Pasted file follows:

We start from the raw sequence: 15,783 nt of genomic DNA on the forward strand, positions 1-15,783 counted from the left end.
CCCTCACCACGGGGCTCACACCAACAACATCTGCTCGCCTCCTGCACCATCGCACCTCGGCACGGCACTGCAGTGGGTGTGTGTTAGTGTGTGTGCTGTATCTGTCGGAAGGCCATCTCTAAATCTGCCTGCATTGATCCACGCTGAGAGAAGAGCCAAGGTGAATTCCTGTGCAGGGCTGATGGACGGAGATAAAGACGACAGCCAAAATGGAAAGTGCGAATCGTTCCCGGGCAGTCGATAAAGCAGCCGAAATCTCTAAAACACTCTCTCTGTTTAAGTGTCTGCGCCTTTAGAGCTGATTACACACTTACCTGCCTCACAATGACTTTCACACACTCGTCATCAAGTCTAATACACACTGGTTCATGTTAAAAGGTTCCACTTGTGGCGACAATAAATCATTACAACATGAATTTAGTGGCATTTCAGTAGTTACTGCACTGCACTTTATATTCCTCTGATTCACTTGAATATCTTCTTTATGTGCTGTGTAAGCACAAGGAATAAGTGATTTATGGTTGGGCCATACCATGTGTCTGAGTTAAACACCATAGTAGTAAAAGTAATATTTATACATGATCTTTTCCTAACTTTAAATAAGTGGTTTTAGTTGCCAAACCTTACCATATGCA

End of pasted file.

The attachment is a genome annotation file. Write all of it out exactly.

We start from the raw sequence: 15,783 nt of genomic DNA on the forward strand, positions 1-15,783 counted from the left end.
CCCTCACCACGGGGCTCACACCAACAACATCTGCTCGCCTCCTGCACCATCGCACCTCGGCACGGCACTGCAGTGGGTGTGTGTTAGTGTGTGTGCTGTATCTGTCGGAAGGCCATCTCTAAATCTGCCTGCATTGATCCACGCTGAGAGAAGAGCCAAGGTGAATTCCTGTGCAGGGCTGATGGACGGAGATAAAGACGACAGCCAAAATGGAAAGTGCGAATCGTTCCCGGGCAGTCGATAAAGCAGCCGAAATCTCTAAAACACTCTCTCTGTTTAAGTGTCTGCGCCTTTAGAGCTGATTACACACTTACCTGCCTCACAATGACTTTCACACACTCGTCATCAAGTCTAATACACACTGGTTCATGTTAAAAGGTTCCACTTGTGGCGACAATAAATCATTACAACATGAATTTAGTGGCATTTCAGTAGTTACTGCACTGCACTTTATATTCCTCTGATTCACTTGAATATCTTCTTTATGTGCTGTGTAAGCACAAGGAATAAGTGATTTATGGTTGGGCCATACCATGTGTCTGAGTTAAACACCATAGTAGTAAAAGTAATATTTATACATGATCTTTTCCTAACTTTAAATAAGTGGTTTTAGTTGCCAAACCTTACCATATGCA